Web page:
People and events do help shape a country's history. But nothing is more tragic, more vicious, more painful than one that involves war. The loss of lives, the loss of property, there's just no sense to it all. Yet it makes for a compelling story for everyone, to learn from it, hoping to avoid war in the future.
|Gettysburg today: the red building at the left is Wills House where |
Abraham Lincoln wrote the final version of his famous speech.
|Wooden fences rebuilt just as it was during the war|
Of all the battles fought at the time, it was the one in Gettysburg that had the most impact, the most casualties and considered the war's turning point. For 3 days, in the searing heat of July 1863, soldiers from both sides, led by General Lee (Confederate) and Major General Meade (Union), fought fiercely, in open fields and in the woods, bitterly trying to weaken each others defenses.
|Statue of Gen. Robert Lee atop the Virginia memorial facing a battlefield|
|Gen. Robert Lee's headquarters|
About 50,000 men from both sides died after only 3 days of bitter fight. Gettysburg had the stench of death that would linger for days. And an enduring Lincoln speech that would reverberate across the nation and around the world.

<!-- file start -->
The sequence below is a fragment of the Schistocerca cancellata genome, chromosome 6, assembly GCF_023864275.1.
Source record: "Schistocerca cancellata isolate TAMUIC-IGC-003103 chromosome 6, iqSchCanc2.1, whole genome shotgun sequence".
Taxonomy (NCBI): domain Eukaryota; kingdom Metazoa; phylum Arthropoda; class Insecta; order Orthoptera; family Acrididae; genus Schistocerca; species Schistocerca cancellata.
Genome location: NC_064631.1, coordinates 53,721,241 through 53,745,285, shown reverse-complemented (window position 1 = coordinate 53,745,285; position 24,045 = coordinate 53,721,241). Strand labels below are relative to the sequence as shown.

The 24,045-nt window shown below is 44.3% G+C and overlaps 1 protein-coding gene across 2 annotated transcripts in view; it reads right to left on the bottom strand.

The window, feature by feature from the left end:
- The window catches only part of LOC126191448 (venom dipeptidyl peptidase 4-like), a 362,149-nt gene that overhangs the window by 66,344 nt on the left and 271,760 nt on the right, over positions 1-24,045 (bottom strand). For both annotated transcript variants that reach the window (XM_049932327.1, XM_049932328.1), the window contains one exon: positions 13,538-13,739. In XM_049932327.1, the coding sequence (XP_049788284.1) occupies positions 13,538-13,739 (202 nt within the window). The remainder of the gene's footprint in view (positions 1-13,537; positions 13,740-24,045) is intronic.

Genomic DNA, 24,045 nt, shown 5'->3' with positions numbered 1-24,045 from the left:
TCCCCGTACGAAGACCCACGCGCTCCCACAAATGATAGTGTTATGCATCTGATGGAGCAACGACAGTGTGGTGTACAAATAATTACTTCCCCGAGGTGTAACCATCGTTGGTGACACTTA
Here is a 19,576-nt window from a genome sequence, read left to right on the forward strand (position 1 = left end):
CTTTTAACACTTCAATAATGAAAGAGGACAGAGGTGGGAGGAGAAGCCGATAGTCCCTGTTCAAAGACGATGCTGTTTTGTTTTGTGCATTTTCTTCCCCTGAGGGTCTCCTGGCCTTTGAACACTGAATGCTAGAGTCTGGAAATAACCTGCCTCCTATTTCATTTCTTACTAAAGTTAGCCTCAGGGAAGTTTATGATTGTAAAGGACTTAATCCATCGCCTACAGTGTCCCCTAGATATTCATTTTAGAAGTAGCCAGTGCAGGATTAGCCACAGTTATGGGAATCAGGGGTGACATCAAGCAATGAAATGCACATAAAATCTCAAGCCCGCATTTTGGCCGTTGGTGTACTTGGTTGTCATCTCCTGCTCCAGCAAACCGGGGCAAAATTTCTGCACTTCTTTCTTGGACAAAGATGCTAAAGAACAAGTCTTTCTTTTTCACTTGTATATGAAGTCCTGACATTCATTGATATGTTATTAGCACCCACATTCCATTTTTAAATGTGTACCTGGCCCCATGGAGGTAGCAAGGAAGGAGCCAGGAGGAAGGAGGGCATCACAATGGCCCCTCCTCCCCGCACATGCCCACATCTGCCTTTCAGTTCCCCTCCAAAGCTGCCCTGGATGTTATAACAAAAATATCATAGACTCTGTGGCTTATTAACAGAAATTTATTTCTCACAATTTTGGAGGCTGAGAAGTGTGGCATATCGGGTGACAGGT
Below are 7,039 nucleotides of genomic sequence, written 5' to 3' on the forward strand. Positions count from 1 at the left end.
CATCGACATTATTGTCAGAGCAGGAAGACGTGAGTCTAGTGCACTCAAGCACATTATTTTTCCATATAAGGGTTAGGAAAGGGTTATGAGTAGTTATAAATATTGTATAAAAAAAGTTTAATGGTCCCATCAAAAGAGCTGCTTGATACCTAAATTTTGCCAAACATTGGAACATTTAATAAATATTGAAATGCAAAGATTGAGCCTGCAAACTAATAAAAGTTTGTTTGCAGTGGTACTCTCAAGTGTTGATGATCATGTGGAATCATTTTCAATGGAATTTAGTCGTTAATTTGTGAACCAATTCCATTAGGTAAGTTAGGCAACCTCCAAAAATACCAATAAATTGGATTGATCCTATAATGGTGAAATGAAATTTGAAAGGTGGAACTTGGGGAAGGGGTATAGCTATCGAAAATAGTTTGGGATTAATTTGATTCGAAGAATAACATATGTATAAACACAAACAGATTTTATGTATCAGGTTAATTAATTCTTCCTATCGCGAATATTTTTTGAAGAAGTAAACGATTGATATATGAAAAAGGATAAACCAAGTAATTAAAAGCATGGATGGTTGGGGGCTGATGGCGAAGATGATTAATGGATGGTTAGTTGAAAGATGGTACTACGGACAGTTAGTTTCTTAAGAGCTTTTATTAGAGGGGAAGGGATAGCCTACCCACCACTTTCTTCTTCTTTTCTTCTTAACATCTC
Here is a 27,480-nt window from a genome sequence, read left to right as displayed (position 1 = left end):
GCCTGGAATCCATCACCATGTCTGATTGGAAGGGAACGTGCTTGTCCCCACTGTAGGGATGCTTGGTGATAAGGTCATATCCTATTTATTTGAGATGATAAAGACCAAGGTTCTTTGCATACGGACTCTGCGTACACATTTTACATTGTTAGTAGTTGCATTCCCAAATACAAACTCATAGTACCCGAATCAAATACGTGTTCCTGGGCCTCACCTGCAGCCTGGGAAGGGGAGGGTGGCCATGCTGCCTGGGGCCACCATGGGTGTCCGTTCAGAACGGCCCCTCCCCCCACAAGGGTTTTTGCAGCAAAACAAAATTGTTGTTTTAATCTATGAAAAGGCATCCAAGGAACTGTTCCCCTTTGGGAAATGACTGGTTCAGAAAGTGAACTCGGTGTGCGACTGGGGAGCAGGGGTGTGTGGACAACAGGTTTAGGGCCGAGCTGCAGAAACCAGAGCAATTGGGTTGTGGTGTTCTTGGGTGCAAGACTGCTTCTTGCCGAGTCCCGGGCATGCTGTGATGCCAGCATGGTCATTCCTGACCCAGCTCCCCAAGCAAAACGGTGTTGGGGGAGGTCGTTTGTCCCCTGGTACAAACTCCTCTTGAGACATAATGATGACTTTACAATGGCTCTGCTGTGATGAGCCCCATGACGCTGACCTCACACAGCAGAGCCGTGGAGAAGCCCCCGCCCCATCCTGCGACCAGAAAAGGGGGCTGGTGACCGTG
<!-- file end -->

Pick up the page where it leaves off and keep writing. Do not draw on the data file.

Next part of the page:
On our way to a wedding at another town in Pennsylvania, my friends and I passed by Gettysburg one hot July weekend. To make the most of our time, we headed straight for The Gettysburg National Military Park Museum & Visitor Center and signed up for a battlefield bus tour.
|Monument of Gen. Warren overlooking a battlefield|
As the 150th anniversary of the civil war approaches in July next year, Gettysburg is gearing up for the big day of remembrance, to honor those who died whose blood literally soaked these fields and perhaps more importantly, looking forward beyond this as a place of conflict.